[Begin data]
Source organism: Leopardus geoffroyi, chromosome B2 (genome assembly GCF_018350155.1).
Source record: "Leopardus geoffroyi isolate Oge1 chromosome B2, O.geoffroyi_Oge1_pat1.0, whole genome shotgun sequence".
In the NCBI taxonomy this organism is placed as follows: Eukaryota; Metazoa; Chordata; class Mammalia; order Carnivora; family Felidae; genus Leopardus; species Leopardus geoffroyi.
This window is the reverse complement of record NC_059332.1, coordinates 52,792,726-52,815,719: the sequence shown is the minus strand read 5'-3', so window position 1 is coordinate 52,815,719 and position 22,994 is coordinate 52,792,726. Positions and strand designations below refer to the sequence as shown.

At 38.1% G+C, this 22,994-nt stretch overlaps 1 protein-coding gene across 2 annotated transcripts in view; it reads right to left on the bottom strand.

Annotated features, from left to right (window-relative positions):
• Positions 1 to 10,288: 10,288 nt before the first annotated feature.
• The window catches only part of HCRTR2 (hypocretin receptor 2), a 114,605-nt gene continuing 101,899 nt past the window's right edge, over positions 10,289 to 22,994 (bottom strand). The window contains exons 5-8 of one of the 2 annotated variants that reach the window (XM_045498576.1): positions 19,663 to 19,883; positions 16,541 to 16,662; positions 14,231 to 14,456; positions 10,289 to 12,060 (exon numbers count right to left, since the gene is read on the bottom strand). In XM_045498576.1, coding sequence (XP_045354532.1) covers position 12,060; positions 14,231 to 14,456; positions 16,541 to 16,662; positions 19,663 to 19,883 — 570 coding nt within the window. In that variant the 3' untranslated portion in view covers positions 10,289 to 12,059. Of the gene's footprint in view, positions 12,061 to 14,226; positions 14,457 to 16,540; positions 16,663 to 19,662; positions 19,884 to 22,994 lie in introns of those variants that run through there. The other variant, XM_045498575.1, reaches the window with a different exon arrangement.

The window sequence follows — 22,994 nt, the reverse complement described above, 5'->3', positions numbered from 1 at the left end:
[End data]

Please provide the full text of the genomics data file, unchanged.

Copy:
Source organism: Leopardus geoffroyi, chromosome B2 (genome assembly GCF_018350155.1).
Source record: "Leopardus geoffroyi isolate Oge1 chromosome B2, O.geoffroyi_Oge1_pat1.0, whole genome shotgun sequence".
In the NCBI taxonomy this organism is placed as follows: Eukaryota; Metazoa; Chordata; class Mammalia; order Carnivora; family Felidae; genus Leopardus; species Leopardus geoffroyi.
This window is the reverse complement of record NC_059332.1, coordinates 52,792,726-52,815,719: the sequence shown is the minus strand read 5'-3', so window position 1 is coordinate 52,815,719 and position 22,994 is coordinate 52,792,726. Positions and strand designations below refer to the sequence as shown.

At 38.1% G+C, this 22,994-nt stretch overlaps 1 protein-coding gene across 2 annotated transcripts in view; it reads right to left on the bottom strand.

Annotated features, from left to right (window-relative positions):
• Positions 1 to 10,288: 10,288 nt before the first annotated feature.
• The window catches only part of HCRTR2 (hypocretin receptor 2), a 114,605-nt gene continuing 101,899 nt past the window's right edge, over positions 10,289 to 22,994 (bottom strand). The window contains exons 5-8 of one of the 2 annotated variants that reach the window (XM_045498576.1): positions 19,663 to 19,883; positions 16,541 to 16,662; positions 14,231 to 14,456; positions 10,289 to 12,060 (exon numbers count right to left, since the gene is read on the bottom strand). In XM_045498576.1, coding sequence (XP_045354532.1) covers position 12,060; positions 14,231 to 14,456; positions 16,541 to 16,662; positions 19,663 to 19,883 — 570 coding nt within the window. In that variant the 3' untranslated portion in view covers positions 10,289 to 12,059. Of the gene's footprint in view, positions 12,061 to 14,226; positions 14,457 to 16,540; positions 16,663 to 19,662; positions 19,884 to 22,994 lie in introns of those variants that run through there. The other variant, XM_045498575.1, reaches the window with a different exon arrangement.

The window sequence follows — 22,994 nt, the reverse complement described above, 5'->3', positions numbered from 1 at the left end: